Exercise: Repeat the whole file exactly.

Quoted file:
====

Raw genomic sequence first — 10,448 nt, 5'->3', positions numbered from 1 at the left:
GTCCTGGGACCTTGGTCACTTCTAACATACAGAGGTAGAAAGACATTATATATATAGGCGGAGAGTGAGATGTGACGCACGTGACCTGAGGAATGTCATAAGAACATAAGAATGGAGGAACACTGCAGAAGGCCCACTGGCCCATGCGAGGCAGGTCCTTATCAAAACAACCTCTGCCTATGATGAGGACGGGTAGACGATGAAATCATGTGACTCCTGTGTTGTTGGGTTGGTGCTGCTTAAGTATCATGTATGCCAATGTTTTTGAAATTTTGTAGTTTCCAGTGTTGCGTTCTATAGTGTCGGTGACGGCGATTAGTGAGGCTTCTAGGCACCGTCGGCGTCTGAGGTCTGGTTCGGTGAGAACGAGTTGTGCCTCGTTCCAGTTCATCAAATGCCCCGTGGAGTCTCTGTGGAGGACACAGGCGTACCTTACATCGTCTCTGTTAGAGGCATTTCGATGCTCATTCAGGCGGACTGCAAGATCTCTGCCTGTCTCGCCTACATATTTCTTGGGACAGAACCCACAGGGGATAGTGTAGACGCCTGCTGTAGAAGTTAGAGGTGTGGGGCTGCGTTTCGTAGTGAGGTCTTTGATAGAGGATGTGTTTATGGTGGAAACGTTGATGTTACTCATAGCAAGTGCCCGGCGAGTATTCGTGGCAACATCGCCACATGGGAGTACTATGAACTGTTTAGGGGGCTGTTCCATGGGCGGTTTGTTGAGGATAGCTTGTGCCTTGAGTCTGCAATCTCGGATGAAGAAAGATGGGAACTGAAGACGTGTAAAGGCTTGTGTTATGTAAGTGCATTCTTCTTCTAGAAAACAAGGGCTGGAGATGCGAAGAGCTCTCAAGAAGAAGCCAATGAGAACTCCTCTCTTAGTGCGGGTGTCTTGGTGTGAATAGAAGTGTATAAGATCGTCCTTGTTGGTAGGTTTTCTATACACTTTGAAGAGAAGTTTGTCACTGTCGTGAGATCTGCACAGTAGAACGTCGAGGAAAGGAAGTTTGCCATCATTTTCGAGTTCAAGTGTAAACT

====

Raw genomic sequence first — 10,448 nt, 5'->3', positions numbered from 1 at the left:
GTCCTGGGACCTTGGTCACTTCTAACATACAGAGGTAGAAAGACATTATATATATAGGCGGAGAGTGAGATGTGACGCACGTGACCTGAGGAATGTCATAAGAACATAAGAATGGAGGAACACTGCAGAAGGCCCACTGGCCCATGCGAGGCAGGTCCTTATCAAAACAACCTCTGCCTATGATGAGGACGGGTAGACGATGAAATCATGTGACTCCTGTGTTGTTGGGTTGGTGCTGCTTAAGTATCATGTATGCCAATGTTTTTGAAATTTTGTAGTTTCCAGTGTTGCGTTCTATAGTGTCGGTGACGGCGATTAGTGAGGCTTCTAGGCACCGTCGGCGTCTGAGGTCTGGTTCGGTGAGAACGAGTTGTGCCTCGTTCCAGTTCATCAAATGCCCCGTGGAGTCTCTGTGGAGGACACAGGCGTACCTTACATCGTCTCTGTTAGAGGCATTTCGATGCTCATTCAGGCGGACTGCAAGATCTCTGCCTGTCTCGCCTACATATTTCTTGGGACAGAACCCACAGGGGATAGTGTAGACGCCTGCTGTAGAAGTTAGAGGTGTGGGGCTGCGTTTCGTAGTGAGGTCTTTGATAGAGGATGTGTTTATGGTGGAAACGTTGATGTTACTCATAGCAAGTGCCCGGCGAGTATTCGTGGCAACATCGCCACATGGGAGTACTATGAACTGTTTAGGGGGCTGTTCCATGGGCGGTTTGTTGAGGATAGCTTGTGCCTTGAGTCTGCAATCTCGGATGAAGAAAGATGGGAACTGAAGACGTGTAAAGGCTTGTGTTATGTAAGTGCATTCTTCTTCTAGAAAACAAGGGCTGGAGATGCGAAGAGCTCTCAAGAAGAAGCCAATGAGAACTCCTCTCTTAGTGCGGGTGTCTTGGTGTGAATAGAAGTGTATAAGATCGTCCTTGTTGGTAGGTTTTCTATACACTTTGAAGAGAAGTTTGTCACTGTCGTGAGATCTGCACAGTAGAACGTCGAGGAAAGGAAGTTTGCCATCATTTTCGAGTTCAAGTGTAAACT